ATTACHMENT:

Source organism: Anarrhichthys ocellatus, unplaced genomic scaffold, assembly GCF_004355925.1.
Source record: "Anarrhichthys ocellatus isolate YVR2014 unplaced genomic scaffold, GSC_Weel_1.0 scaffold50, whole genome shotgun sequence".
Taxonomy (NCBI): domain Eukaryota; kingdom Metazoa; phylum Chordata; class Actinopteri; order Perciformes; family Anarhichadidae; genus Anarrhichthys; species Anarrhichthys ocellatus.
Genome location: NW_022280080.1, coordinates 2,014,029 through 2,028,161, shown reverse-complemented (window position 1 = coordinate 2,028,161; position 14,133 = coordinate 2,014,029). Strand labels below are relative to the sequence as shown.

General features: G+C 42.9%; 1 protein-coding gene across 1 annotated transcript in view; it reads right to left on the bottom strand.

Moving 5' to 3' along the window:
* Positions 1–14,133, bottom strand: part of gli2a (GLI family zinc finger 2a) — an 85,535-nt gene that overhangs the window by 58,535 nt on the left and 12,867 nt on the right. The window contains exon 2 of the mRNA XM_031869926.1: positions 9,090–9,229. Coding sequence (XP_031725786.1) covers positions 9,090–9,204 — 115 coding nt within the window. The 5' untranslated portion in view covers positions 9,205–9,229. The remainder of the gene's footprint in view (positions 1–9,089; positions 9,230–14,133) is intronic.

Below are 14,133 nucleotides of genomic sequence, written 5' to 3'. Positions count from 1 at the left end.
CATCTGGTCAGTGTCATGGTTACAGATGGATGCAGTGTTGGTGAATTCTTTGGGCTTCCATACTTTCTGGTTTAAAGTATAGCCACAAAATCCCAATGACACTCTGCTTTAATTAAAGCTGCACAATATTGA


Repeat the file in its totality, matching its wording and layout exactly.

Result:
Source organism: Anarrhichthys ocellatus, unplaced genomic scaffold, assembly GCF_004355925.1.
Source record: "Anarrhichthys ocellatus isolate YVR2014 unplaced genomic scaffold, GSC_Weel_1.0 scaffold50, whole genome shotgun sequence".
Taxonomy (NCBI): domain Eukaryota; kingdom Metazoa; phylum Chordata; class Actinopteri; order Perciformes; family Anarhichadidae; genus Anarrhichthys; species Anarrhichthys ocellatus.
Genome location: NW_022280080.1, coordinates 2,014,029 through 2,028,161, shown reverse-complemented (window position 1 = coordinate 2,028,161; position 14,133 = coordinate 2,014,029). Strand labels below are relative to the sequence as shown.

General features: G+C 42.9%; 1 protein-coding gene across 1 annotated transcript in view; it reads right to left on the bottom strand.

Moving 5' to 3' along the window:
* Positions 1–14,133, bottom strand: part of gli2a (GLI family zinc finger 2a) — an 85,535-nt gene that overhangs the window by 58,535 nt on the left and 12,867 nt on the right. The window contains exon 2 of the mRNA XM_031869926.1: positions 9,090–9,229. Coding sequence (XP_031725786.1) covers positions 9,090–9,204 — 115 coding nt within the window. The 5' untranslated portion in view covers positions 9,205–9,229. The remainder of the gene's footprint in view (positions 1–9,089; positions 9,230–14,133) is intronic.

Below are 14,133 nucleotides of genomic sequence, written 5' to 3'. Positions count from 1 at the left end.
CATCTGGTCAGTGTCATGGTTACAGATGGATGCAGTGTTGGTGAATTCTTTGGGCTTCCATACTTTCTGGTTTAAAGTATAGCCACAAAATCCCAATGACACTCTGCTTTAATTAAAGCTGCACAATATTGA